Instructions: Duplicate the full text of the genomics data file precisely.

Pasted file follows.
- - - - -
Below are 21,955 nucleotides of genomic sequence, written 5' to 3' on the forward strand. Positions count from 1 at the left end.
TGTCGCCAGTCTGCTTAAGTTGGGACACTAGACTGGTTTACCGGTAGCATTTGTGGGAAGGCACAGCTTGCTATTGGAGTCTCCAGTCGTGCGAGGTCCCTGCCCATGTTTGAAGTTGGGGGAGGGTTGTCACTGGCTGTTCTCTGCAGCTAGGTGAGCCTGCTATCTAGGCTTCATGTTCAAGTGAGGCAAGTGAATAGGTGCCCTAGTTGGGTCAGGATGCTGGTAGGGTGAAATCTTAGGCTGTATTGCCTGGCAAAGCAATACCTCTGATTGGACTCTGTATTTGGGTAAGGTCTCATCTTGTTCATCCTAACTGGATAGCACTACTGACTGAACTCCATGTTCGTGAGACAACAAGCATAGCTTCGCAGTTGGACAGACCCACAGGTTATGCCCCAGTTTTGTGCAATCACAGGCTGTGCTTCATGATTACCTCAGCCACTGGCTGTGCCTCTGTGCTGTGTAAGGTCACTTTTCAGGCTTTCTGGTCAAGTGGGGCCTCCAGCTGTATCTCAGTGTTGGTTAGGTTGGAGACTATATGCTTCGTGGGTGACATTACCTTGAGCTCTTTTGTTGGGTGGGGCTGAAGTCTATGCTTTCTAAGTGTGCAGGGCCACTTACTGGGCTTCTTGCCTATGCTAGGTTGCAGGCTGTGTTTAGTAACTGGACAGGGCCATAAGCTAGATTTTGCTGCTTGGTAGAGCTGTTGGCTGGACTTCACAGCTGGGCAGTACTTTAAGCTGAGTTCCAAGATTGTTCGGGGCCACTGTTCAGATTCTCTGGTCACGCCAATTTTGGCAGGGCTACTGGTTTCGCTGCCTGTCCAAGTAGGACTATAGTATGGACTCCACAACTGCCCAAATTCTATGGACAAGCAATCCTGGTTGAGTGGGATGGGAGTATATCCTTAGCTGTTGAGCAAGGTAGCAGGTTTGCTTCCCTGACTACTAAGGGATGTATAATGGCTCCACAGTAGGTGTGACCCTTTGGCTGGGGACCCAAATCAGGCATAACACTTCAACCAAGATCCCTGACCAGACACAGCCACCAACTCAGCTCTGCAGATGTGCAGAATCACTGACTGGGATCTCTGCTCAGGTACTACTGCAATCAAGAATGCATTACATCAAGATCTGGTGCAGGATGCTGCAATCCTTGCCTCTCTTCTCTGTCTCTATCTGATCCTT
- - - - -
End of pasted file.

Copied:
Below are 21,955 nucleotides of genomic sequence, written 5' to 3' on the forward strand. Positions count from 1 at the left end.
TGTCGCCAGTCTGCTTAAGTTGGGACACTAGACTGGTTTACCGGTAGCATTTGTGGGAAGGCACAGCTTGCTATTGGAGTCTCCAGTCGTGCGAGGTCCCTGCCCATGTTTGAAGTTGGGGGAGGGTTGTCACTGGCTGTTCTCTGCAGCTAGGTGAGCCTGCTATCTAGGCTTCATGTTCAAGTGAGGCAAGTGAATAGGTGCCCTAGTTGGGTCAGGATGCTGGTAGGGTGAAATCTTAGGCTGTATTGCCTGGCAAAGCAATACCTCTGATTGGACTCTGTATTTGGGTAAGGTCTCATCTTGTTCATCCTAACTGGATAGCACTACTGACTGAACTCCATGTTCGTGAGACAACAAGCATAGCTTCGCAGTTGGACAGACCCACAGGTTATGCCCCAGTTTTGTGCAATCACAGGCTGTGCTTCATGATTACCTCAGCCACTGGCTGTGCCTCTGTGCTGTGTAAGGTCACTTTTCAGGCTTTCTGGTCAAGTGGGGCCTCCAGCTGTATCTCAGTGTTGGTTAGGTTGGAGACTATATGCTTCGTGGGTGACATTACCTTGAGCTCTTTTGTTGGGTGGGGCTGAAGTCTATGCTTTCTAAGTGTGCAGGGCCACTTACTGGGCTTCTTGCCTATGCTAGGTTGCAGGCTGTGTTTAGTAACTGGACAGGGCCATAAGCTAGATTTTGCTGCTTGGTAGAGCTGTTGGCTGGACTTCACAGCTGGGCAGTACTTTAAGCTGAGTTCCAAGATTGTTCGGGGCCACTGTTCAGATTCTCTGGTCACGCCAATTTTGGCAGGGCTACTGGTTTCGCTGCCTGTCCAAGTAGGACTATAGTATGGACTCCACAACTGCCCAAATTCTATGGACAAGCAATCCTGGTTGAGTGGGATGGGAGTATATCCTTAGCTGTTGAGCAAGGTAGCAGGTTTGCTTCCCTGACTACTAAGGGATGTATAATGGCTCCACAGTAGGTGTGACCCTTTGGCTGGGGACCCAAATCAGGCATAACACTTCAACCAAGATCCCTGACCAGACACAGCCACCAACTCAGCTCTGCAGATGTGCAGAATCACTGACTGGGATCTCTGCTCAGGTACTACTGCAATCAAGAATGCATTACATCAAGATCTGGTGCAGGATGCTGCAATCCTTGCCTCTCTTCTCTGTCTCTATCTGATCCTT